A Sri Lankan Buddhist blames it on bad karma. A Muslim imam sees it as a test from God. A Wiccan high priestess sees only Mother Nature’s natural cycles, while a Catholic bishop and Jewish rabbi stress the charitable response to disaster.
South Asia’s devastating earthquake and tsunami have again raised timeless questions of why bad things happen to good people; why a benevolent God would allow such suffering. But different faith traditions offer varying answers from Southern California’s religious centers and classrooms.
To Ananda Guruge, former Sri Lankan ambassador to the United States who teaches at the Buddhist-affiliated University of the West in Rosemead, the Buddhist doctrine of karmic law, not random chance, determines who lives and dies in any disaster. The region suffered collective bad karma, he says, perhaps prompted by oppression, unjust war or other negative actions that invited the calamity.
In Sri Lanka and Thailand, both majority Buddhist countries hit by the tsunami, people tend to believe that those who perished were paying the price of accumulated demerits in this life or past ones, Guruge said, while the survivors were reaping rewards.
“Buddhist doctrine makes people responsible for their own fate,” said Guruge, whose own family in Sri Lanka largely survived. (Some Buddhist sects, however, believe in an external power that can influence human affairs, unlike those in the Theravada school of Buddhism prevalent in Sri Lanka, Thailand and other countries in southern Asia.)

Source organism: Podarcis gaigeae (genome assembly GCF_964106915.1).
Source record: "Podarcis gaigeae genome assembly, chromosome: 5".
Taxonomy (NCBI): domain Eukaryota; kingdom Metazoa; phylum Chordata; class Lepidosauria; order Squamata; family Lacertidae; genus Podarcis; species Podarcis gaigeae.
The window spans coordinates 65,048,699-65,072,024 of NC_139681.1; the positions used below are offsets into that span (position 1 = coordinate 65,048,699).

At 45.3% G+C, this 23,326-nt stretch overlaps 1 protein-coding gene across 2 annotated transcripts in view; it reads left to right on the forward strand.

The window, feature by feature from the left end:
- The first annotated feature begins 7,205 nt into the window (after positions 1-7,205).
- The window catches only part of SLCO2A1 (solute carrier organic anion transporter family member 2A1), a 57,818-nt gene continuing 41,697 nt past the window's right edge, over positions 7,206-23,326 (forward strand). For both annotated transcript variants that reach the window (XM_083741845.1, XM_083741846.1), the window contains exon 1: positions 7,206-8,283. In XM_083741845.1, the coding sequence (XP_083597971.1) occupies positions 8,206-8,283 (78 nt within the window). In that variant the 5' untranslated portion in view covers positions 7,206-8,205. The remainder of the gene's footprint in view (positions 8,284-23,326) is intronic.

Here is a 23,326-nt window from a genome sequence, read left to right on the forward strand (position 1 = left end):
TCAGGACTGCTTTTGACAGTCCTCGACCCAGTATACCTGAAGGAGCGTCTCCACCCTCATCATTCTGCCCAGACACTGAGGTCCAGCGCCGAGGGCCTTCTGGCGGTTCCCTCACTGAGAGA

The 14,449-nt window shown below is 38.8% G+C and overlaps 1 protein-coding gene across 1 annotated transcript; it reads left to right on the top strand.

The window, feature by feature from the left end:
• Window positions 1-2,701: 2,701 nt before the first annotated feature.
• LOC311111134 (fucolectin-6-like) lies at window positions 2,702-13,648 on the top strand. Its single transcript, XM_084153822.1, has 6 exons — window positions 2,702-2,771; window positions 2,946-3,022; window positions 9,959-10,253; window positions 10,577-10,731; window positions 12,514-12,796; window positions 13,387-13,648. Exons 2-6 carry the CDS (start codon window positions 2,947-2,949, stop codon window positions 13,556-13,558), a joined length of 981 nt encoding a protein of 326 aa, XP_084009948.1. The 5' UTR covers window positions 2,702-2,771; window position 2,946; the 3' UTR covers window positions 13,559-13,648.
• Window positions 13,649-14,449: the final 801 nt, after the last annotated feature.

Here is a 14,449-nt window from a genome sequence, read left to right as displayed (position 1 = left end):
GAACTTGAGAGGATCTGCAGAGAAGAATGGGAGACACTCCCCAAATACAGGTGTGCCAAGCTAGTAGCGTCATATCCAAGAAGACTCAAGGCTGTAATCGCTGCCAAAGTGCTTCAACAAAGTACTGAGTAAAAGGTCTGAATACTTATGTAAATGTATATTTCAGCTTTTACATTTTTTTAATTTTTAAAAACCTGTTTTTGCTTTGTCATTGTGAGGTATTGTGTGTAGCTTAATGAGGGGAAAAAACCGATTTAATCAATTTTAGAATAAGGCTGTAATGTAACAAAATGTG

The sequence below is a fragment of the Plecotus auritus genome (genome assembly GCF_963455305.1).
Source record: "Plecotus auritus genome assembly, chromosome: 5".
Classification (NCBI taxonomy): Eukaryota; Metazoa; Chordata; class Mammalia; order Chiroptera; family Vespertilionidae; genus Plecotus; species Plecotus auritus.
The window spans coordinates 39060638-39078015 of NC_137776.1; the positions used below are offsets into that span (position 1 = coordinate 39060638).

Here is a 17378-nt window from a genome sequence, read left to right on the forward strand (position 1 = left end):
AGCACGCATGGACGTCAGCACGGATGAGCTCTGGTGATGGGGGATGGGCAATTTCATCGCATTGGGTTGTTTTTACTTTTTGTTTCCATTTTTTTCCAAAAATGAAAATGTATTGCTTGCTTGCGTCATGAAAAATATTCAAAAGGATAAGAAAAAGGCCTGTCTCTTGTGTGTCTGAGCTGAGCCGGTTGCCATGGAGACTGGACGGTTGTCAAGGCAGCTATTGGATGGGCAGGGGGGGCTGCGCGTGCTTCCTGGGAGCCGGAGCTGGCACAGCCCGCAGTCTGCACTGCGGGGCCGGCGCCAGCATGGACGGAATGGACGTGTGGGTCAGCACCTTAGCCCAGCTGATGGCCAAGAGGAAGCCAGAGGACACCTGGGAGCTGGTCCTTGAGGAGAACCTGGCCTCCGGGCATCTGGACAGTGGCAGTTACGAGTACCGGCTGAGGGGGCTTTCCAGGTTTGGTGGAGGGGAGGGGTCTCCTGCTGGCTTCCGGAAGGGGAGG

But he said such doctrines of cause and effect provide solace by empowering people to take corrective action. By doing good deeds, he said, people can improve their own futures and transfer their merits to deceased loved ones to help bring them a better rebirth.
Such beliefs, Guruge said, have prompted Sri Lankan Buddhists in Southern California to launch a $2.5-million fundraising drive to build at least 1,000 homes for those displaced by the tsunami. Last weekend, followers also held ceremonies to transfer their acts of merit to their departed ones, offering symbolic healing drinks to the Buddha.
Hindus, who dominate the tsunami-stricken country of India, also believe in karma. But unlike Buddhists, they also believe in God, and say the tsunami was a divine response to the negative actions of humans.
“We all believe too many people were doing too many bad things,” said Nadadur Vardhan, president of the Hindu Temple Society of Southern California. “People have not lived up to what they are supposed to do -- not helping people, not treating their parents well, not caring for the poor, going to war for unethical reasons.”
Vardhan said many Hindus believe the world is experiencing the most degenerate age of a four-stage cycle of time. In this age, known as Kali Yuga and marked by extensive violence and immorality, the divine response to human actions is immediate, Vardhan said. (Other organizations, such as the yoga-based Self-Realization Fellowship, believe the Kali Yuga has passed and the world is in an upward cycle, however.)
Last weekend, Vardhan’s temple society in Calabasas converted annual New Year’s Day ceremonies into penance, purification and prayers for tsunami victims.
The idea of collective punishment is rejected, however, by Muslims, who comprise 88% of people in Indonesia, the hardest-hit nation.